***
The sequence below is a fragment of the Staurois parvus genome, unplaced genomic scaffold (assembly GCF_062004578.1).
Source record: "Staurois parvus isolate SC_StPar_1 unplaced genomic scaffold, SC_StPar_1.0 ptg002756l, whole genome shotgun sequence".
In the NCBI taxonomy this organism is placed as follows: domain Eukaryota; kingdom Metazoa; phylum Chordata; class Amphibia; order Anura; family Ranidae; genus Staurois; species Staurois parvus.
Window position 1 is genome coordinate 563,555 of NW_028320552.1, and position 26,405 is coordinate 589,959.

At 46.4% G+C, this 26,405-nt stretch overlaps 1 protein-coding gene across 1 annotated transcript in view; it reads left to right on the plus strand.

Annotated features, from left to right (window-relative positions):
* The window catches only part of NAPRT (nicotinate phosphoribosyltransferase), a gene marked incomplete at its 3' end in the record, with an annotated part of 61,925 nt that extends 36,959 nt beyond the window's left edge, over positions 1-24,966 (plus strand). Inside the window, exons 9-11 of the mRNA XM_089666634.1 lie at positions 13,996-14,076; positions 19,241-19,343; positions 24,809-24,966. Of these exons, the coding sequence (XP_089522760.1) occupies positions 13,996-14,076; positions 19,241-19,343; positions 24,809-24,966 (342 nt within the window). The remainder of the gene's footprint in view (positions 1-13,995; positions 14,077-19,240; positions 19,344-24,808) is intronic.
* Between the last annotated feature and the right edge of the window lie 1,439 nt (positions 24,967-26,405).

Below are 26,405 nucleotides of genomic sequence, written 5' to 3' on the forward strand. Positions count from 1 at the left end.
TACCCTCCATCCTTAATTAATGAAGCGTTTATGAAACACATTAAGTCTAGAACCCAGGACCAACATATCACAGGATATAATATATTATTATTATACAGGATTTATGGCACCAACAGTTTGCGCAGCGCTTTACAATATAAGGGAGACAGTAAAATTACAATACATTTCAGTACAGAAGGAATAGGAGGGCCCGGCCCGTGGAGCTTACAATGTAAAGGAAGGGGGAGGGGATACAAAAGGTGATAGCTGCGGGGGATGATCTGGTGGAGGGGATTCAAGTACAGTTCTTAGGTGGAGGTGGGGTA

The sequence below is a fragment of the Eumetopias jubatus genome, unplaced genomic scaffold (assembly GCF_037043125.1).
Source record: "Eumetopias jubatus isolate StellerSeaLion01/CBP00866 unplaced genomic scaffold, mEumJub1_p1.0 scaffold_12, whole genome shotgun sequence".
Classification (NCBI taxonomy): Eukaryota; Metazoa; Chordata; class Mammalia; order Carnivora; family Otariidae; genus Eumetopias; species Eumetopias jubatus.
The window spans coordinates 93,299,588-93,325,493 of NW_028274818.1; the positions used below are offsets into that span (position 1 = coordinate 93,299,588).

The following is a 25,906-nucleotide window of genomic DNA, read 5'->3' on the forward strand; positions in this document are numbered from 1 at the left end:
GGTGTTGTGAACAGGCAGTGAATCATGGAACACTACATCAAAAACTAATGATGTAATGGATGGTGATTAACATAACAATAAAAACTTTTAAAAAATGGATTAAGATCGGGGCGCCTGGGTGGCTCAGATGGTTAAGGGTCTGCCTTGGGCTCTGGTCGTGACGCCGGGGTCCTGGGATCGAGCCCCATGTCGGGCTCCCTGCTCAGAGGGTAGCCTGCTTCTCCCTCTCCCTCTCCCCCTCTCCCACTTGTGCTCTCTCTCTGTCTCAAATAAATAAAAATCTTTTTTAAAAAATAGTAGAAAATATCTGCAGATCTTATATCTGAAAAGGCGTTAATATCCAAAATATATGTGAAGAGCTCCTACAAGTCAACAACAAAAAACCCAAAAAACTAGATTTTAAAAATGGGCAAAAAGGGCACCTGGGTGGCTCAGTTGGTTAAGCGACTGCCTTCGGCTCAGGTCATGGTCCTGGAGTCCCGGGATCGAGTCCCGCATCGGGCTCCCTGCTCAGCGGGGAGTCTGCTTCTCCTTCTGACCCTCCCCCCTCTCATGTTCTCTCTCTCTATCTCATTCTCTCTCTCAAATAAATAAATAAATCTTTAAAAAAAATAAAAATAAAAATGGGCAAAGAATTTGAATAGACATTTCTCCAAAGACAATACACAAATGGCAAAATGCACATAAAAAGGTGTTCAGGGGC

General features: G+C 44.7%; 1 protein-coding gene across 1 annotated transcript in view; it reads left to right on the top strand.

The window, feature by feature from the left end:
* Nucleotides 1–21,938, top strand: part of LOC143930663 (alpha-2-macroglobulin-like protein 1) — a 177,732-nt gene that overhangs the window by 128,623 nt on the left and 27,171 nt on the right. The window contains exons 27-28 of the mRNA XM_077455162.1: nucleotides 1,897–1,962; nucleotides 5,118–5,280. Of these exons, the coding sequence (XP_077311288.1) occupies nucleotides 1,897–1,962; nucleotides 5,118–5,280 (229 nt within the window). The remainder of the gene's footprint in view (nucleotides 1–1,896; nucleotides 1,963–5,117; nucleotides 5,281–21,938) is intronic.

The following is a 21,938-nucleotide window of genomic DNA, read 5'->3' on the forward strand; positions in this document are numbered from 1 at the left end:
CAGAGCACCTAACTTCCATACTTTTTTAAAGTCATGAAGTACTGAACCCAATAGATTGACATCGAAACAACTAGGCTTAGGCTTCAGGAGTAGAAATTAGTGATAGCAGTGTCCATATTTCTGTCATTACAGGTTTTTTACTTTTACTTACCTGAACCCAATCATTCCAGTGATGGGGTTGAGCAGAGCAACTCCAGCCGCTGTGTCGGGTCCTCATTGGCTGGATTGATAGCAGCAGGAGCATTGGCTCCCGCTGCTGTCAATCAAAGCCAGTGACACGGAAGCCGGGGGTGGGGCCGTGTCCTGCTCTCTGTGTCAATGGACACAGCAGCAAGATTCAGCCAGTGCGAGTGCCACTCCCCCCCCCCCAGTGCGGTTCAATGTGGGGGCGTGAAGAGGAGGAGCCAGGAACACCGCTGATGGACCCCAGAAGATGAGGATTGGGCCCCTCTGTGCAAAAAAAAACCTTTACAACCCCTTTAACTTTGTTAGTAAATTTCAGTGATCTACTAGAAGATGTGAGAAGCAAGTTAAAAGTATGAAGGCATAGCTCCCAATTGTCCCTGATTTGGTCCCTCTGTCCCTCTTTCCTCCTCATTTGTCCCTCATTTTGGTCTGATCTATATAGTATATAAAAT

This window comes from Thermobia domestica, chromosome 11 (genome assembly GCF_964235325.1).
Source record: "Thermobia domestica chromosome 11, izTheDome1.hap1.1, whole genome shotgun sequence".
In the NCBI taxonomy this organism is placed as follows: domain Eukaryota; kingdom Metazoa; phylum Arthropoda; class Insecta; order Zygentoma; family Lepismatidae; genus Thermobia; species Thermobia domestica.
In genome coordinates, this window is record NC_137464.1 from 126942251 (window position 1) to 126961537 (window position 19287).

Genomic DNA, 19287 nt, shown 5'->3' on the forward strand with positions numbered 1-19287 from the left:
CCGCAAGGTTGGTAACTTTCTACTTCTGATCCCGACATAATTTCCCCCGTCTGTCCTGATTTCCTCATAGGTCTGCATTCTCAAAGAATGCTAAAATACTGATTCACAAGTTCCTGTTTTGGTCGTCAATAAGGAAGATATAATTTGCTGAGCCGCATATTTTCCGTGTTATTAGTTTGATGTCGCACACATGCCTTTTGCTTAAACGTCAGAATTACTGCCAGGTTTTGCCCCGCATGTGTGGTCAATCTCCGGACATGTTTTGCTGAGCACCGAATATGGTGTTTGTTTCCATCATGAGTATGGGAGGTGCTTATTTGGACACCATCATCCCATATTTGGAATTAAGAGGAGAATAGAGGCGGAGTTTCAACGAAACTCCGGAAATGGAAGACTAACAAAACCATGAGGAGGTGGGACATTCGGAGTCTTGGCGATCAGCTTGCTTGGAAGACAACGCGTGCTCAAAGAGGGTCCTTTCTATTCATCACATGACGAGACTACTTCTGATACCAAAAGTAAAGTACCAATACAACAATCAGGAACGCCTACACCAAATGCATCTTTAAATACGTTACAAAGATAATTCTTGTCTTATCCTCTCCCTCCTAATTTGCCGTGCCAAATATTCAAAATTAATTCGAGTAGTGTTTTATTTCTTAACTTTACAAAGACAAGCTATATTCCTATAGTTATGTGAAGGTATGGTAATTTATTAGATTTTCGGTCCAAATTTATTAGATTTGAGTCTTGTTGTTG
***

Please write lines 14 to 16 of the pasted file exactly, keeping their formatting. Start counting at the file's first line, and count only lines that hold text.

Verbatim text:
The window spans coordinates 93,299,588-93,325,493 of NW_028274818.1; the positions used below are offsets into that span (position 1 = coordinate 93,299,588).

The following is a 25,906-nucleotide window of genomic DNA, read 5'->3' on the forward strand; positions in this document are numbered from 1 at the left end:
GGTGTTGTGAACAGGCAGTGAATCATGGAACACTACATCAAAAACTAATGATGTAATGGATGGTGATTAACATAACAATAAAAACTTTTAAAAAATGGATTAAGATCGGGGCGCCTGGGTGGCTCAGATGGTTAAGGGTCTGCCTTGGGCTCTGGTCGTGACGCCGGGGTCCTGGGATCGAGCCCCATGTCGGGCTCCCTGCTCAGAGGGTAGCCTGCTTCTCCCTCTCCCTCTCCCCCTCTCCCACTTGTGCTCTCTCTCTGTCTCAAATAAATAAAAATCTTTTTTAAAAAATAGTAGAAAATATCTGCAGATCTTATATCTGAAAAGGCGTTAATATCCAAAATATATGTGAAGAGCTCCTACAAGTCAACAACAAAAAACCCAAAAAACTAGATTTTAAAAATGGGCAAAAAGGGCACCTGGGTGGCTCAGTTGGTTAAGCGACTGCCTTCGGCTCAGGTCATGGTCCTGGAGTCCCGGGATCGAGTCCCGCATCGGGCTCCCTGCTCAGCGGGGAGTCTGCTTCTCCTTCTGACCCTCCCCCCTCTCATGTTCTCTCTCTCTATCTCATTCTCTCTCTCAAATAAATAAATAAATCTTTAAAAAAAATAAAAATAAAAATGGGCAAAGAATTTGAATAGACATTTCTCCAAAGACAATACACAAATGGCAAAATGCACATAAAAAGGTGTTCAGGGGC